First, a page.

The impact of Brexit on the UK’s sizeable wealth management industry continues to remain very uncertain.

The industry manages around £2.7tn1 (€3.1tn) for overseas clients and more than half of the overseas client money managed from the UK is managed on behalf of European clients.

Many Investment Association members have longstanding fund ranges set up in Dublin and Luxembourg which they use to market their asset management services throughout Europe. In particular there is £105bn1 (€119.9bn) of UK investors’ money in overseas funds that could potentially be affected should the ability to passport funds be lost as part of the Brexit negotiations.

Passporting rules allow EU finance companies to sell their services across the EU with a local licence, rather than getting a licence to operate in each member country where it does business. Because of the uncertainty over Brexit, many companies have been setting up regulated subsidiaries in cities such as Dublin, Paris, Frankfurt and Amsterdam to hedge against the risk of disruption to their business.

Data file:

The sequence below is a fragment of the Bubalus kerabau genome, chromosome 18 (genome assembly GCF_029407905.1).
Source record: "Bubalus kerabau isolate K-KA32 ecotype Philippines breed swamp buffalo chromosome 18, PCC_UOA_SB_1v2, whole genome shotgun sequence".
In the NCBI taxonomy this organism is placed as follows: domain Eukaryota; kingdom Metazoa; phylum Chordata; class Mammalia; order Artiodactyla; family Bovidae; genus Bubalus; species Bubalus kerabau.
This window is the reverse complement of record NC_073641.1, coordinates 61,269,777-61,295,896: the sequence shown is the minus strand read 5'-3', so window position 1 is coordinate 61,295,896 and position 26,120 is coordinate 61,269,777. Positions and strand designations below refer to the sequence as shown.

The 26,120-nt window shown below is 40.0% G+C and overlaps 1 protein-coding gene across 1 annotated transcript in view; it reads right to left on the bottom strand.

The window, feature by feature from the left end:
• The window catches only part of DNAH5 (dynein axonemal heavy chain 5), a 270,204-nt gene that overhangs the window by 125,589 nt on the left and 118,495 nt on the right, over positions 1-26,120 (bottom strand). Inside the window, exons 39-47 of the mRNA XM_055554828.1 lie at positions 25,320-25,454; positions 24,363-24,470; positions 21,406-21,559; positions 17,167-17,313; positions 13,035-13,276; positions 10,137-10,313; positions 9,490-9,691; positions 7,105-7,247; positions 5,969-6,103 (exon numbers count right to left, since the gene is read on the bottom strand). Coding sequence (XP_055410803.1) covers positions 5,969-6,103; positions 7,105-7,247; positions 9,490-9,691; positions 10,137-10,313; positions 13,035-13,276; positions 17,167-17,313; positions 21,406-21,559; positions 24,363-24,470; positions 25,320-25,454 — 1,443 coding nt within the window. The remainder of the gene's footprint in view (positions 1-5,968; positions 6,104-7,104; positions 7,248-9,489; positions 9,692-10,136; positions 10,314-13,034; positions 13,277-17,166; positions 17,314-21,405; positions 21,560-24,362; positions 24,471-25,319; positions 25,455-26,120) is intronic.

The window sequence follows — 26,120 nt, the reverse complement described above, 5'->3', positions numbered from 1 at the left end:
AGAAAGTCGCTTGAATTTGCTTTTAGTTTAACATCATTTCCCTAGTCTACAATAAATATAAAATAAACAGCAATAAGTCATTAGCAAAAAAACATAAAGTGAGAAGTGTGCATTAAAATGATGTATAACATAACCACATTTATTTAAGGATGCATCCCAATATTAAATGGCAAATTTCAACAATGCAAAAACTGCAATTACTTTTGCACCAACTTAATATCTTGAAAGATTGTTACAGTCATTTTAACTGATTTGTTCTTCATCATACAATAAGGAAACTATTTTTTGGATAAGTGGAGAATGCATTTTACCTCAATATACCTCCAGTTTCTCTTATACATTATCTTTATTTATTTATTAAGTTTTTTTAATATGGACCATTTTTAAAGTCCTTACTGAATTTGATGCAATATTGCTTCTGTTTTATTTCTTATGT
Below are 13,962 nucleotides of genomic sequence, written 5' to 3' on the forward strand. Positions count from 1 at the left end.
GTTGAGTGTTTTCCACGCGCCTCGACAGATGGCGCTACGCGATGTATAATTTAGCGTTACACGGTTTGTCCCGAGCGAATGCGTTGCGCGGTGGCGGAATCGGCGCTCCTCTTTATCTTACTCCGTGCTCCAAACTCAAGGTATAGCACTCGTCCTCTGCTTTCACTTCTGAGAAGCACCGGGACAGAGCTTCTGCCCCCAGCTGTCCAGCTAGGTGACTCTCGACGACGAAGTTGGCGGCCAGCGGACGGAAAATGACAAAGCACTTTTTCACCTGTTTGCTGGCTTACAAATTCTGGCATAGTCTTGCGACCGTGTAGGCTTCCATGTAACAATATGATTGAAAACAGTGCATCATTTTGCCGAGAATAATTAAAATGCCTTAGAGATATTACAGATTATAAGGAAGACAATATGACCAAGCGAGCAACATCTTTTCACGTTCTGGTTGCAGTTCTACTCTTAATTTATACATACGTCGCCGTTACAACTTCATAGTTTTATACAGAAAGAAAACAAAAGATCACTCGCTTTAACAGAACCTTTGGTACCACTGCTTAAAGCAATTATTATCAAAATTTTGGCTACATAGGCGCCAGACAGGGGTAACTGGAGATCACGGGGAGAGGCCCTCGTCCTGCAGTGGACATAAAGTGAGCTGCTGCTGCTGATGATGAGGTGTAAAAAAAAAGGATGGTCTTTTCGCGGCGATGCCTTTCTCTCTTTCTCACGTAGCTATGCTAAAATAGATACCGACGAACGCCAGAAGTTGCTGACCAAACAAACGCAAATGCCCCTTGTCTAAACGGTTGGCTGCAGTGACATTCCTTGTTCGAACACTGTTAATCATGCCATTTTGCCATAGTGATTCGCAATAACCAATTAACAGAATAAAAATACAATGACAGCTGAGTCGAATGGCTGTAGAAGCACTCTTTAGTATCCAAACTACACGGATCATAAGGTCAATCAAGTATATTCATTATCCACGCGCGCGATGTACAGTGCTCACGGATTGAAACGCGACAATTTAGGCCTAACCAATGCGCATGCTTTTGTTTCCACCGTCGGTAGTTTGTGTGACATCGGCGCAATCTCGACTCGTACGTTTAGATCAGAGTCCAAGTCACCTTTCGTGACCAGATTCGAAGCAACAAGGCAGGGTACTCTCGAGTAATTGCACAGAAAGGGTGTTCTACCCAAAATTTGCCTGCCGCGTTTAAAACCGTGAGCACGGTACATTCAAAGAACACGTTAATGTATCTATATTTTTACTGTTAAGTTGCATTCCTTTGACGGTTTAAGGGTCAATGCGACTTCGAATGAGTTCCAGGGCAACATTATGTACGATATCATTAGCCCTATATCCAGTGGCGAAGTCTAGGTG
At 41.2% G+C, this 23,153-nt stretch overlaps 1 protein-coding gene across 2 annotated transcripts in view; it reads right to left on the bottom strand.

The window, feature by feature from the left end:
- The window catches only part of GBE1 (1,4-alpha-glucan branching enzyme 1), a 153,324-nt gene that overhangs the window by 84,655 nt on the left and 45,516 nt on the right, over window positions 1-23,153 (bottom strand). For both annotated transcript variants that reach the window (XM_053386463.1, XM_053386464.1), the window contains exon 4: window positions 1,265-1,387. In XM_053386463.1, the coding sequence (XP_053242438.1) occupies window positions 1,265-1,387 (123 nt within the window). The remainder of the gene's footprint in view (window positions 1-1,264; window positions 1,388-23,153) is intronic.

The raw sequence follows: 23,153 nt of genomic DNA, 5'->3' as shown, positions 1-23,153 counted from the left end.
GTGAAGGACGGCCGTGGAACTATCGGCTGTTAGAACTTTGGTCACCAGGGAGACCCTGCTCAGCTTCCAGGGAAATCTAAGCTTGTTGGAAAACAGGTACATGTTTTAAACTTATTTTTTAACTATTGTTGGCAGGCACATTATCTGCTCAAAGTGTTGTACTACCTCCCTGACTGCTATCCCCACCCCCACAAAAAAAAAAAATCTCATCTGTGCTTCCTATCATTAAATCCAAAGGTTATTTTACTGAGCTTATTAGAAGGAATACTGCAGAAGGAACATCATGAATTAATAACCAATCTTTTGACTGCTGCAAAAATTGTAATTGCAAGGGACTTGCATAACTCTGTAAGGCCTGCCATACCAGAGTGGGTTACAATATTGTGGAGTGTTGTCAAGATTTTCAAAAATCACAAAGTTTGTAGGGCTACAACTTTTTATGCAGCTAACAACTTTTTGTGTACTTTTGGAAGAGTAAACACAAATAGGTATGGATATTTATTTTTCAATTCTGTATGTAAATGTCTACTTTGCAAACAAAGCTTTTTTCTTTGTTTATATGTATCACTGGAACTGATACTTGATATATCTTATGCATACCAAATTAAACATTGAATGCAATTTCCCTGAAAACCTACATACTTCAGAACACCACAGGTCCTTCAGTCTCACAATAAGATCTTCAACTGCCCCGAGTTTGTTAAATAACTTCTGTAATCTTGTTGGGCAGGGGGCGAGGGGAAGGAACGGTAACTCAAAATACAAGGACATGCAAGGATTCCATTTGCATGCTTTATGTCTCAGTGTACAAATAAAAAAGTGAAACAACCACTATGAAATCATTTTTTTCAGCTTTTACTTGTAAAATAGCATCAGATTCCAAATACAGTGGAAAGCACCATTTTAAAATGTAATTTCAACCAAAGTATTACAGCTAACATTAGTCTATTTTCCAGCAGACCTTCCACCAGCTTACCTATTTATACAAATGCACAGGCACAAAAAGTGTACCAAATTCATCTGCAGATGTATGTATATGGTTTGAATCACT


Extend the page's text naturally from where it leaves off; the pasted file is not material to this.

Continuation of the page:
M&A impact

Brexit also has the potential to further increase levels of M&A activity across Europe. For instance we are seeing an increasing number of UK-based firms seeking acquisition targets in Ireland that will allow them access to the common market post Brexit, while a number of firms have already relocated operations from the UK to Ireland and many others will attempt to establish an Irish base.

On the other foot, we are seeing investors in France trying to strengthen their continental presence and looking for acquisitions across the eurozone in response to Brexit.


UK Prime Minister Theresa May has ruled out keeping financial passporting with the EU after Brexit, stating that the government is not looking for passporting because “it understands that it is intrinsic to the single market, which we would no longer be a member of”.

However, she has signalled that the government still wants to strike a new deal that would allow UK companies to sell services across the EU. Particular confusion continues to surround how Brexit will affect UK compliance with MiFID II as countries which are not part of the EU – but which want to sell their products and services in the area – must open a branch within EU borders operating in equivalence with European regulatory standards.

1: Financial Conduct Authority – Asset Management Market Study June 17

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